Another week, another series of school and university shootings in the US, and another chance to hear phrases such as “active shooter” and “campus lockdown” repeated over and over by police, school administrators and journalists. These phrases – chilling in their clinicalness – are not only stark examples of the militarization of the language of everyday life, but also reminders of how the language …
-Did you know that 95% of Latins drive with no car insurance coverage at all? That’s a fact even though most all Latin countries have mandatory insurance laws. How is that possible? How do they continuously get away with it?
-Did you know that in most Latin countries, if you go to a driving school to learn how to drive properly, the school will guarantee you a driver’s license upon completion? Here’s the crazy part: most schools will give you the “on the road” part of the driver’s test right on the premises… not in an actual car but in a simulator! Crazier yet, over half of Latin drivers either have no idea how to parallel park or are too afraid to even try it. So instead they circle and circle, block after block, waiting for an easier space to open up. That’s what happens when your license is approved by a simulator.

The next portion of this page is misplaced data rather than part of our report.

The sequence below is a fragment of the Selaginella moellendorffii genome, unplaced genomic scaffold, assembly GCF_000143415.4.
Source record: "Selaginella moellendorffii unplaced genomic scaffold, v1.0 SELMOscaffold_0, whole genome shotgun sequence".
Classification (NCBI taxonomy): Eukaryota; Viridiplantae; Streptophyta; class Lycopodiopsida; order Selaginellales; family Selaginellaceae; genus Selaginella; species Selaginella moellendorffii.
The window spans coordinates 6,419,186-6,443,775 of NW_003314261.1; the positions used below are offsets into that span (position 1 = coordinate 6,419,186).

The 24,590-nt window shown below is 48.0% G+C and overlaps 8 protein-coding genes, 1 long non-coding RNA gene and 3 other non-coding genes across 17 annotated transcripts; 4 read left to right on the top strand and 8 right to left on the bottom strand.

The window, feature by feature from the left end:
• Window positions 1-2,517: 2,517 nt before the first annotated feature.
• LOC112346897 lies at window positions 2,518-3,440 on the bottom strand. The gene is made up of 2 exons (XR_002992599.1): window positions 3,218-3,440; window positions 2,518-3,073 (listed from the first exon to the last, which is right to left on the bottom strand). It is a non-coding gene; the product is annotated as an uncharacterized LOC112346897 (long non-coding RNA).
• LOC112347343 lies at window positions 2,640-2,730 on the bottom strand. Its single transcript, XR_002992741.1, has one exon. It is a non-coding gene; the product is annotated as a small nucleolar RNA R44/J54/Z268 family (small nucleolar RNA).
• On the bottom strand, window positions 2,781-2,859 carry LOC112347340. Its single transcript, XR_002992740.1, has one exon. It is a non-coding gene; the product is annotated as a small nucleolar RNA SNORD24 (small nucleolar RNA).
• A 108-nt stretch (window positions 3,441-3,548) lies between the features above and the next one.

-What happens if you get in trouble with the law while in Latin America? Specifically, what can happen if you get in a car accident or hit a pedestrian?
-Another “boots on the ground” gringo tale of woe. This time we hear from a gringo personally involved in a hit and run accident. (He was the driver and the one who ran!)